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What are the Most Common Pranayama Benefits?

By Mandi Rogier
Updated May 17, 2024
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Pranayama is the practice of controlled breathing. The word “pranayama” is a Sanskrit term that combines the word “prana,” meaning life force and “yama,” which means control. It is commonly used in conjunction with yoga or meditation. The most common benefits of this practice include reduced stress, better mental focus, and possibly better control over ailments like asthma.

The act of breathing is often taken for granted, but mindful manipulation of the breath can have many notable benefits. On the most basic level, breathing brings oxygen into the lungs and removes carbon dioxide. This act is essential for the body to function. Breathing that is too shallow or too quick will not provide the body with as much oxygen as possible and will remove less carbon dioxide.

Once one has learned pranayama, the methods used in this practice may begin to become part of everyday breathing. Pranayama benefits individuals by helping to create a habit of breathing correctly with the diaphragm rather than the chest. Taking slow, deep breaths which fill the lungs completely is beneficial to one’s overall health. Pranayama can also help to increase overall lung capacity, which is a lasting benefit that will help the individual to feel better even when he is not actively practicing pranayama.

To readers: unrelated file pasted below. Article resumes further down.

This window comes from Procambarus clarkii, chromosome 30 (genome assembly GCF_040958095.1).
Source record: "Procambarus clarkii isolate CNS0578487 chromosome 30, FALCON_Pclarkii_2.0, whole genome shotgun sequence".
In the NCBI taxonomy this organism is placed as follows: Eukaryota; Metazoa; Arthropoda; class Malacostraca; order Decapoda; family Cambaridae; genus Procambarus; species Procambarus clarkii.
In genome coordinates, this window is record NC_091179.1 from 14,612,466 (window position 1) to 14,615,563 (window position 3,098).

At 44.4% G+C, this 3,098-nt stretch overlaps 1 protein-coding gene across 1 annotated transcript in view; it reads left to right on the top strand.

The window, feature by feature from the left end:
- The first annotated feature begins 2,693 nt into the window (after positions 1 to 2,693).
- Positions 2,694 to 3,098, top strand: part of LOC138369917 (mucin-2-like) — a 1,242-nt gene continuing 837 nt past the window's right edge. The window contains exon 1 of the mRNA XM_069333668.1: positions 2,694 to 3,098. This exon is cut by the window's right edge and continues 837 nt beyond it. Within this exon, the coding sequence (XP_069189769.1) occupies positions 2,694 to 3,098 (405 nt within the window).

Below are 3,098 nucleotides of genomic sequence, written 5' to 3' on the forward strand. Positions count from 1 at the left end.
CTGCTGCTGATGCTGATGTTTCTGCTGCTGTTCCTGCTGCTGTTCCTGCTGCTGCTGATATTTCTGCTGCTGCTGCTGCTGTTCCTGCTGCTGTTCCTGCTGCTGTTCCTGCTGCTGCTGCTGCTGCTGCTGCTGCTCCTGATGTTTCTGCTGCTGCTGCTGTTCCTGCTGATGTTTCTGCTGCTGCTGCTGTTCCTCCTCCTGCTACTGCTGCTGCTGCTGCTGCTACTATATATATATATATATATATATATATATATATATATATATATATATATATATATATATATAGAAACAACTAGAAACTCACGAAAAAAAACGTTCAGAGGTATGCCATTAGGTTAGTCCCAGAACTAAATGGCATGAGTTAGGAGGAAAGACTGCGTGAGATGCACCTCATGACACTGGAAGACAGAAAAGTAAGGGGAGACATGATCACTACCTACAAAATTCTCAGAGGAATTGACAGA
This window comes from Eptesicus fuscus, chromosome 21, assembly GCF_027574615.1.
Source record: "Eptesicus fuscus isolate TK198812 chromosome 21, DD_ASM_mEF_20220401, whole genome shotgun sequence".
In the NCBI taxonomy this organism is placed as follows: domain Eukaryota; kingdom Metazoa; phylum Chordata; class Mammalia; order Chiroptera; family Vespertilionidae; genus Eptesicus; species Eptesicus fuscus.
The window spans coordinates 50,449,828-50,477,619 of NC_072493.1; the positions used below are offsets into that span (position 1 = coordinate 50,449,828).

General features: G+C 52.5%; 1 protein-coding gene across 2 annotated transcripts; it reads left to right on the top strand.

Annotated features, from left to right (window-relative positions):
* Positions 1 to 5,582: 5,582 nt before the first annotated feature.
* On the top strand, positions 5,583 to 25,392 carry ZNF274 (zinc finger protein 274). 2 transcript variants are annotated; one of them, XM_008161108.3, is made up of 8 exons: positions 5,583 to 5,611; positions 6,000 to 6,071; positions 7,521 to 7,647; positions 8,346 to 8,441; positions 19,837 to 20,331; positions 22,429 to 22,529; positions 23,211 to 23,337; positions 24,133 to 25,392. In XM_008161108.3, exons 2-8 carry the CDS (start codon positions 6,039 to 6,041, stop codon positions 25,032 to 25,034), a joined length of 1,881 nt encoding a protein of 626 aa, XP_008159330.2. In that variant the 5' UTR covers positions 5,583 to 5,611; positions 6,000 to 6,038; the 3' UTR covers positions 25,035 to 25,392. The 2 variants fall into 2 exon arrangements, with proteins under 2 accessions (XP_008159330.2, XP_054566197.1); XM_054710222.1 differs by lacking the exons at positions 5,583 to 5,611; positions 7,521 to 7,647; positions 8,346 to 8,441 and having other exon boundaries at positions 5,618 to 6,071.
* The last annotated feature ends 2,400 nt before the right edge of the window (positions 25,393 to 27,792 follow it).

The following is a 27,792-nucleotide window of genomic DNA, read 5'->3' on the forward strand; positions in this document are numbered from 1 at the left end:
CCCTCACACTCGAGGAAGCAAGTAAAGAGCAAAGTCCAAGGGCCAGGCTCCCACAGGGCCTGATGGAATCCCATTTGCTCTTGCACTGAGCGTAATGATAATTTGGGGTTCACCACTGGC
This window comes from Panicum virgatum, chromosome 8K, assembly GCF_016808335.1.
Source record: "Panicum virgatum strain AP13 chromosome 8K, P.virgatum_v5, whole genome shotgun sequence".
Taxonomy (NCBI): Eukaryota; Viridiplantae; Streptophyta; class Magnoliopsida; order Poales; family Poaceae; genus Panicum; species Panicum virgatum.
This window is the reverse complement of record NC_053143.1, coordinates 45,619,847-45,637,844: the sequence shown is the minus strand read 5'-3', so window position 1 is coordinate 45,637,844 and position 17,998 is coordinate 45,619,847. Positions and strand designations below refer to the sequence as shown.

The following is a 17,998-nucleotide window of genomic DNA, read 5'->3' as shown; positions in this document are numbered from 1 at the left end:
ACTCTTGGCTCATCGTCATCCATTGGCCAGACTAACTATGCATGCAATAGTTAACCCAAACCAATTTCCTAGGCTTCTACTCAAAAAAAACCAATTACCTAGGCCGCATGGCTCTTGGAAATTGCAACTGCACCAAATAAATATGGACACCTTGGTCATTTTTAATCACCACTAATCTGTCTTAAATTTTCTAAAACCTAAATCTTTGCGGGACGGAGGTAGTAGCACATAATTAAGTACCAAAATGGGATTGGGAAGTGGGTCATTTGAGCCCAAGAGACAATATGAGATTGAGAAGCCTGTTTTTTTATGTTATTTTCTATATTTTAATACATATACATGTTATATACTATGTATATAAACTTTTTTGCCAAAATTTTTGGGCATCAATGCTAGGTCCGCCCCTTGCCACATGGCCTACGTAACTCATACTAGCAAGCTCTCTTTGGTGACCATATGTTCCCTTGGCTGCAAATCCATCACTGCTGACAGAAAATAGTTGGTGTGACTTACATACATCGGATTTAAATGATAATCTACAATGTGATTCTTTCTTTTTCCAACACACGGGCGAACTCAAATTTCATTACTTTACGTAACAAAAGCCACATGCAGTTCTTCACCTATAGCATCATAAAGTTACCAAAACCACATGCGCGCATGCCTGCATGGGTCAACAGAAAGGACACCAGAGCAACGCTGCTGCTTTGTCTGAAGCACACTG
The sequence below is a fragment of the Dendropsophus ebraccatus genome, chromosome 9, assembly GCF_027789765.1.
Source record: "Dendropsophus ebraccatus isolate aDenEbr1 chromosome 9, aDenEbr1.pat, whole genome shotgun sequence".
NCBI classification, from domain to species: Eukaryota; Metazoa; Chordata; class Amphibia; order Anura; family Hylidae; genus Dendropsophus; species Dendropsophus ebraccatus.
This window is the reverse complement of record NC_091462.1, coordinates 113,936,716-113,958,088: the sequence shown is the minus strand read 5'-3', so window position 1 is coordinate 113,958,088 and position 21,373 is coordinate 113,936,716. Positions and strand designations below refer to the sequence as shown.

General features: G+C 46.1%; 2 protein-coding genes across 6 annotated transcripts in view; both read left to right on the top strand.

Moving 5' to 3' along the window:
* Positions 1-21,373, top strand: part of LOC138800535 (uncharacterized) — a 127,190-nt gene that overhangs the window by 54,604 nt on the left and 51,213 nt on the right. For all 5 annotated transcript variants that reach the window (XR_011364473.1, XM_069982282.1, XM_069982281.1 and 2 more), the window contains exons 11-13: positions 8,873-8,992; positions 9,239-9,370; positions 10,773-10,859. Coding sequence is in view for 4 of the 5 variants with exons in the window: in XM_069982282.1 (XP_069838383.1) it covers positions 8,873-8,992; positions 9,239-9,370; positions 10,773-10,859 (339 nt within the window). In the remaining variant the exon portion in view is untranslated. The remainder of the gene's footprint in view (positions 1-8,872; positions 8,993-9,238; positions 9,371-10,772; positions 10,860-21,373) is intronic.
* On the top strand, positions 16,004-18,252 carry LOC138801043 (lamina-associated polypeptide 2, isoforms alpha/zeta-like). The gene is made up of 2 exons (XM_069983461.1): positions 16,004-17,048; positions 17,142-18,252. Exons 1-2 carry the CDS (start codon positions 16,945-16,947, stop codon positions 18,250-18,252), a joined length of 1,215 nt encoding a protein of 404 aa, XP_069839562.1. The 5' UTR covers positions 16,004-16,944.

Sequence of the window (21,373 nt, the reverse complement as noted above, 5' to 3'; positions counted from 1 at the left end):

Pranayama exercises have additional benefits that occur while the practice is taking place. This type of slow, deep, purposeful breathing creates a sense of calm and helps to promote relaxation and reduce stress. Pranayama benefits the act of meditation by helping the practitioner reach a deeper sense of focus and clarity.

The many pranayama benefits can be especially useful to those suffering from stress, anxiety, and even an uncontrolled temper. Focusing on one’s breath can help to take the focus away from other stressful thoughts and bring the mind back to the body and the simple act of breathing. Pranayama can be used in any time or place for a quick, natural, and effective way to calm down. Pranayama may also be able to help reduce asthma symptoms, though this should not be used as the sole method of treatment for serious asthma sufferers.

When used in conjunction with meditation or yoga exercises, pranayama benefits the entire experience. This type of breathing is believed to help bring the practitioner closer to enlightenment or a spiritual state of being. Those who wish to learn correct pranayama techniques from an experienced practitioner may want to take part in a yoga or meditation class which incorporates this type of breathing.

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